Ellison agrees. 'Our casting director, Ronna Kress, is remarkable. She brought together the incredible cast in this movie, and both Dana and I, and Dean as well, couldn't have been happier with what everyone brought to the table."
Jake:This was my life's work. Dreaming it was madness. Building it? They said impossible. But we did it.
'It's always bizarre, amazing and a little terrifying when you first step onto a set…a profound moment," Devlin asserts. 'When I walked down the hallways of the space station our production designer Kirk Petruccelli created, it was a remarkable feeling. They were completely built, so you could almost get lost in the maze and feel like you were somewhere otherworldly. It was larger than an aircraft carrier and really gave you a sense of what it might be like for up to 5,000 people to be up there, isolated, for months at a time. It had a visceral impact on me and, I think, on the actors."
Butler concurs, noting, 'I was expecting most of the sets to be CG, but the physical environments they built were mind-blowing. When I came onto the space station and saw how elaborate and intricately detailed the shuttle docking bay and the ISS command center were, I was in awe."
Petruccelli, who has worked with Devlin on numerous occasions in the past, was eager to devise a credible-looking and feeling International Space Station, where a vast deal of the story's action takes place. 'There were nine massive ISS sets on the film, with a total of 72 major parts to them," he relates. 'We designed it as a sort of factory to support, create, and keep in motion the thousands of satellites that manage the Earth's climate, a veritable command center that protects the planet and everyone on it."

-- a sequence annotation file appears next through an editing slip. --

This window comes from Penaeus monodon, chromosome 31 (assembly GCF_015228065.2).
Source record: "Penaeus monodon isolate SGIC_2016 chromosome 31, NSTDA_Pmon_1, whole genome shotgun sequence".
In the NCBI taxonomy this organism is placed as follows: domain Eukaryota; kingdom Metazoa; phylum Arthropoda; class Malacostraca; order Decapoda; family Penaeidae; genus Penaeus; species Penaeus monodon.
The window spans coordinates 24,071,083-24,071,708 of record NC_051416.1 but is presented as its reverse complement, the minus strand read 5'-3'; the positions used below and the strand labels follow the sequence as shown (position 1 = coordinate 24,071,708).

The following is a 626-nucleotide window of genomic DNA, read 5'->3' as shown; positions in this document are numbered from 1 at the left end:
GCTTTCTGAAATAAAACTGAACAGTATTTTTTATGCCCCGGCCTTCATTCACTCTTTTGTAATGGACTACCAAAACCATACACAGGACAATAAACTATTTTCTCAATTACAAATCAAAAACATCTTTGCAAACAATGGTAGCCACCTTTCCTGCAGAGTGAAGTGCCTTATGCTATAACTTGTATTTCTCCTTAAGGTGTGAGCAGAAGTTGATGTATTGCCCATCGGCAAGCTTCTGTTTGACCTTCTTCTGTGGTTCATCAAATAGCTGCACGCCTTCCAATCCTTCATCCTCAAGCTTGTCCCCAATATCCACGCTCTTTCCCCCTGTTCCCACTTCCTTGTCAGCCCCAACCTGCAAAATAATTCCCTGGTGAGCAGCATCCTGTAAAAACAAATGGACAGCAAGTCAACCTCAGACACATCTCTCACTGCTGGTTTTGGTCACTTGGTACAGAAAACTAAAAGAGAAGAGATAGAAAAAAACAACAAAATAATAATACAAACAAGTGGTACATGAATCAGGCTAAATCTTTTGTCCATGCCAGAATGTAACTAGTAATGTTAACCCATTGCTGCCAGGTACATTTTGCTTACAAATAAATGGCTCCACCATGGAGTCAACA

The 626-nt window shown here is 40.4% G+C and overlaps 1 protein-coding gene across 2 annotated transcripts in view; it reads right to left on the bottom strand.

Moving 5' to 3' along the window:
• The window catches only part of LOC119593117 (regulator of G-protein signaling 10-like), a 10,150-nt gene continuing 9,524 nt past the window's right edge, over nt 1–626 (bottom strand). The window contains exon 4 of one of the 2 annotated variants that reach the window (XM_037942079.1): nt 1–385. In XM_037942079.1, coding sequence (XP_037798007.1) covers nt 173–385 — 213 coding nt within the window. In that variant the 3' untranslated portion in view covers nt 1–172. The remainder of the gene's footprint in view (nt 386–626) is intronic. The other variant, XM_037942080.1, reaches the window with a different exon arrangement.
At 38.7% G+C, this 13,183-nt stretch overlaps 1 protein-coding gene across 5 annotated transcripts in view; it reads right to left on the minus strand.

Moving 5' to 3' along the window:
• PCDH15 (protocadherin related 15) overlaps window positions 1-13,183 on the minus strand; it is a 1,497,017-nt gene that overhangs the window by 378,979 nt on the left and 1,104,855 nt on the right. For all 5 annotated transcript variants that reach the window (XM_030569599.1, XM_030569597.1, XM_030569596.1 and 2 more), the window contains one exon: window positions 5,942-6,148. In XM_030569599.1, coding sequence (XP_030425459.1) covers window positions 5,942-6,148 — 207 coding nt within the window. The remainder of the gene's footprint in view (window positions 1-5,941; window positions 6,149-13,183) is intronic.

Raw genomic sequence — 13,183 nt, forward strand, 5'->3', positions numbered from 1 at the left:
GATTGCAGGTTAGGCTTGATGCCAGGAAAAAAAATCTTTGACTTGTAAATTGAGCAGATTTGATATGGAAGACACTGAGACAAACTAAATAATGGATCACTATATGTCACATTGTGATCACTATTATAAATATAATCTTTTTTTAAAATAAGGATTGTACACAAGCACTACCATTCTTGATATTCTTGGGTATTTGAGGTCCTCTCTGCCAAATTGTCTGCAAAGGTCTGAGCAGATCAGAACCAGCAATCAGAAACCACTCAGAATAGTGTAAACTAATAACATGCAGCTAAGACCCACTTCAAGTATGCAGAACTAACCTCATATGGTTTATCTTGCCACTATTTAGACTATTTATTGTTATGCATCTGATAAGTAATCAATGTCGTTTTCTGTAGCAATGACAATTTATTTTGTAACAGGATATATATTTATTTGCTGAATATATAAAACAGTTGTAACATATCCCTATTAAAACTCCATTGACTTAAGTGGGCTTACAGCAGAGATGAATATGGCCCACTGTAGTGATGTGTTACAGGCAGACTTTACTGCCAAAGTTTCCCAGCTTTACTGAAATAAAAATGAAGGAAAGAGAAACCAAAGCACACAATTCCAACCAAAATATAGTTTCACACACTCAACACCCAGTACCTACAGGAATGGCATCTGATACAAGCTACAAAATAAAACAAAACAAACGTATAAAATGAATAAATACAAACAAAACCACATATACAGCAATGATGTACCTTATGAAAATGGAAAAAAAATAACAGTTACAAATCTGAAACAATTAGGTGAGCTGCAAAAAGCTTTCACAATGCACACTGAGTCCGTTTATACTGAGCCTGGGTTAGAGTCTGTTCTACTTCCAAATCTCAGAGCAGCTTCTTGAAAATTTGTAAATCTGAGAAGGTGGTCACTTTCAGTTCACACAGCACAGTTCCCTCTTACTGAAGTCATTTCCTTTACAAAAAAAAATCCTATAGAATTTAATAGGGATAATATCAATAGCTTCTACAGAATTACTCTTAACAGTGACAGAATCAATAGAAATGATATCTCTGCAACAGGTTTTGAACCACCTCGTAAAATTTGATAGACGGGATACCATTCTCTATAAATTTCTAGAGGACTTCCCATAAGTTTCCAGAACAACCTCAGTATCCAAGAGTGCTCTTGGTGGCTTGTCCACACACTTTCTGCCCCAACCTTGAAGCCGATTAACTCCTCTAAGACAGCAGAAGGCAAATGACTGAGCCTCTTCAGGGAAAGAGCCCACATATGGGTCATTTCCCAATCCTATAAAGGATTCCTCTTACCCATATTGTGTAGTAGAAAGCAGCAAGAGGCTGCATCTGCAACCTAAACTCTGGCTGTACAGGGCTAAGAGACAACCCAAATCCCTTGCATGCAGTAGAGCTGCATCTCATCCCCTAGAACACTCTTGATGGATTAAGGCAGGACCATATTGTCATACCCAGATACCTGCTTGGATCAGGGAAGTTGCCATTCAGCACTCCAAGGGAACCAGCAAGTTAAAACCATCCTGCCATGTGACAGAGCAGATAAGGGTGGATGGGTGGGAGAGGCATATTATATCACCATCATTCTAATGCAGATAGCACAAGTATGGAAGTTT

To further illustrate the amount of detail the design team"which included supervising art director Page Buckner"integrated into the massive build, Petruccelli elaborates, 'Using rapid prototyping, we were able to generate 20,000 tiny hooks alone to lock the panels we installed. And that's just one example."
The set itself was, naturally, inspired by the real International Space Station, completed by NASA in 2000 after 12 years of construction in orbit, utilizing parts manufactured on Earth and shuttled to the site, which today maintains a distance of about 250 miles above the planet as it circles it approximately 15 times each day.